Fences’ successfully translates Broadway to big screen

By Ivan Mateo

Knowing the source material for a film gives particular insight to each character and each scene.

Certain expectations can be placed upon the viewer which can rise to exponential heights or fall downwards into the depths of mediocrity, but when a film captures the very essence of the source material, then audiences are surely in for a treat.

The 2016 film, “Fences,” is based on August Wilson’s Pulitzer Prize winning play written in 1983.

“Fences” premiered on Broadway in 1987 with James Earl Jones and Mary Alice starring as Troy and Rose Maxson.

In 2010, a revival of “Fences” hit Broadway with Denzel Washington and Viola Davis playing Troy and Rose.

In 2016’s film version of the play, Washington directs and co-stars with Davis.

Could they capture the fundamental essence of the play that propelled Wilson to win a Pulitzer Prize?

Could they recreate the success of both the 1987 and 2010 Broadway plays that earned numerous Tony Awards?

Recently released films are often overloaded with special effects or CGI, but plays focus on the set design, costumes, lighting and, most importantly, the acting displayed by the cast.

No special effects, no CGI, just acting in its purest form. Does the Broadway play translate well enough to the big screen?

The events of “Fences” take place in Pittsburgh, Pennsylvania in the 1950’s.

Troy, a waste collector at the back of a garbage truck, and his best friend, Jim Bono (Stephen McKinley Henderson), often wonder why a black man cannot work as the driver of a truck.

Troy used to be an up-and-coming baseball player, but because of his color, he was never afforded even the slightest chance to succeed.

Troy often regales and spins tales about his time as a baseball player to anyone willing to listen.

Lyons Maxson (Russell Hornsby), Troy’s son from a previous marriage, occasionally visits his house to ask for money from his father.

Troy always warns Lyons to get a real job rather than pursue his passion for music.

Cory Maxson (Jovan Adepo), the son of Troy and Rose, lives with his parents.

Cory is a high school student with aspirations to play college football.

Gabriel “Gabe” Maxson (Mykelti Williamson), Troy’s older brother and a war veteran, often wanders the streets speaking about heaven.

He suffered a head injury during World War II, leaving him mentally impaired.

Cory wants to be different from his father by succeeding where Troy could not.

Troy does not want his son to pursue sports because of the color barriers that he encountered when he was younger.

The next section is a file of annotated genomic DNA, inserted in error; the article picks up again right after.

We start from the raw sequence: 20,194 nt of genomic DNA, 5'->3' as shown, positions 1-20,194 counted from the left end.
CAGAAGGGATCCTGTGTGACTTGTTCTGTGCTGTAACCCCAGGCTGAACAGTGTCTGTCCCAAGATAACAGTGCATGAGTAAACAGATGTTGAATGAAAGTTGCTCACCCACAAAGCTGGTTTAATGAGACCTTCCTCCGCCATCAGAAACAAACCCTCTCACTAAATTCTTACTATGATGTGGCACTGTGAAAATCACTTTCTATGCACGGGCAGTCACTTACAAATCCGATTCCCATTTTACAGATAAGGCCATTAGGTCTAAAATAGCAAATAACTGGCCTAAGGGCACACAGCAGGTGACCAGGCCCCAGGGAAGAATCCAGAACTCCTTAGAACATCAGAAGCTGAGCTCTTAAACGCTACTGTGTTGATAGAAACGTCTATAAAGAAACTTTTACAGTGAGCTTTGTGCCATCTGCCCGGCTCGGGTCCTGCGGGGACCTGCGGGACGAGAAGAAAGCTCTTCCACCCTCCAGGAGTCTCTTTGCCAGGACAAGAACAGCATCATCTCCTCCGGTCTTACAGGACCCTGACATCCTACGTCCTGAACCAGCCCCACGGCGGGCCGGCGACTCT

Although the world and times have changed since Troy was younger, he continues to hold his ideals because he deems them correct.

Scenes are often shot in one continuous shot where the camera pans behind characters to capture their respective points of view.

Seeing the perspective over the shoulder of another character provides an introspective and intimate look into the character’s point of view.

At times the scene can get blurry, but more often than not the camera angle and character focus works.

Fences are generally built for protection to provide walls to keep danger away.

There are different interpretations as to what exactly a fence provides, as Bono insightfully mentions, “Some people build fences to keep people out, and other people build fences to keep people in.”

Each scene shared between Troy and Cory or Rose absolutely resonates as a memorable scene between the old guard and the new changing world.

Troy, who dedicates everything he can possibly muster for his family, succumbs to the pressures and the rote nature of daily life.

Troy lives by his personal code to a frustratingly stubborn degree.

Over time, he begins to fall and fails to maintain the values he often tried to instill in those around him.

This causes his relationships to become strained to an irreparable condition.

Opposite Troy, Rose stays strong and resolute in her patience to understand and accept the faults and wrongdoings that come her way.

She sees adversity and adapts, something Troy could learn from before it’s too late.

As bright as Washington’s star is, Davis shines just as bright or even brighter.

Their performances carry “Fences” strongly, so when award season comes around, nominations will surely be heading their way.

Washington and Davis help translate “Fences” from Broadway to the big screen by seamlessly carrying the film with their stellar performances.

“Fences” is rated PG-13 for thematic elements, language and some suggestive references.

The film was released on Dec. 25 and is playing in theaters now.

Courtesy of Paramount Pictures

‘Fences’ movie poster

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